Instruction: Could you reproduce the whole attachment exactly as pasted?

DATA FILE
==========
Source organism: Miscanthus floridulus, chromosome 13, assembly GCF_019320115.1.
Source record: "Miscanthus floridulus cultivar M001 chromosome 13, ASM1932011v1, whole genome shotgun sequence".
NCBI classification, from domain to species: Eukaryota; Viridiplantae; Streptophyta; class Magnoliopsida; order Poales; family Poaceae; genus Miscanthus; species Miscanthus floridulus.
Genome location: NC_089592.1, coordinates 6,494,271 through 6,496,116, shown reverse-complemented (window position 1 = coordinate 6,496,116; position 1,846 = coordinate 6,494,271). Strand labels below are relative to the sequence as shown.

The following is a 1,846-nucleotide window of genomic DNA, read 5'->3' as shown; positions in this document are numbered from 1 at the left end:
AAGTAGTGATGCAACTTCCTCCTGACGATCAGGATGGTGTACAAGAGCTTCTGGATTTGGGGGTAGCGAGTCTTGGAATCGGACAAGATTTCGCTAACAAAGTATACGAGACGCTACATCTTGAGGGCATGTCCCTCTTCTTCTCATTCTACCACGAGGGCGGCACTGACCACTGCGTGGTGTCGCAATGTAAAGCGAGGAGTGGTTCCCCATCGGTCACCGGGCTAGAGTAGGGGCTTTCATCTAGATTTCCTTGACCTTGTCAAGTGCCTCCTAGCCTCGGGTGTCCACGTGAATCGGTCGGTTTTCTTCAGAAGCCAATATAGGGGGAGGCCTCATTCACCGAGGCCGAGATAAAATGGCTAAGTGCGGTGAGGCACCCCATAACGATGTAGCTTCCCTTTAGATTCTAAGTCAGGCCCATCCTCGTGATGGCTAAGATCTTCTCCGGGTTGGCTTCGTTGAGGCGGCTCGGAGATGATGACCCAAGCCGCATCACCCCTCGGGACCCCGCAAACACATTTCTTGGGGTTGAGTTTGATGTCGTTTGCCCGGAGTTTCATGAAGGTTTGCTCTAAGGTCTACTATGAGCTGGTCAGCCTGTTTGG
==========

Source organism: Miscanthus floridulus, chromosome 13, assembly GCF_019320115.1.
Source record: "Miscanthus floridulus cultivar M001 chromosome 13, ASM1932011v1, whole genome shotgun sequence".
NCBI classification, from domain to species: Eukaryota; Viridiplantae; Streptophyta; class Magnoliopsida; order Poales; family Poaceae; genus Miscanthus; species Miscanthus floridulus.
Genome location: NC_089592.1, coordinates 6,494,271 through 6,496,116, shown reverse-complemented (window position 1 = coordinate 6,496,116; position 1,846 = coordinate 6,494,271). Strand labels below are relative to the sequence as shown.

The following is a 1,846-nucleotide window of genomic DNA, read 5'->3' as shown; positions in this document are numbered from 1 at the left end:
AAGTAGTGATGCAACTTCCTCCTGACGATCAGGATGGTGTACAAGAGCTTCTGGATTTGGGGGTAGCGAGTCTTGGAATCGGACAAGATTTCGCTAACAAAGTATACGAGACGCTACATCTTGAGGGCATGTCCCTCTTCTTCTCATTCTACCACGAGGGCGGCACTGACCACTGCGTGGTGTCGCAATGTAAAGCGAGGAGTGGTTCCCCATCGGTCACCGGGCTAGAGTAGGGGCTTTCATCTAGATTTCCTTGACCTTGTCAAGTGCCTCCTAGCCTCGGGTGTCCACGTGAATCGGTCGGTTTTCTTCAGAAGCCAATATAGGGGGAGGCCTCATTCACCGAGGCCGAGATAAAATGGCTAAGTGCGGTGAGGCACCCCATAACGATGTAGCTTCCCTTTAGATTCTAAGTCAGGCCCATCCTCGTGATGGCTAAGATCTTCTCCGGGTTGGCTTCGTTGAGGCGGCTCGGAGATGATGACCCAAGCCGCATCACCCCTCGGGACCCCGCAAACACATTTCTTGGGGTTGAGTTTGATGTCGTTTGCCCGGAGTTTCATGAAGGTTTGCTCTAAGGTCTACTATGAGCTGGTCAGCCTGTTTGG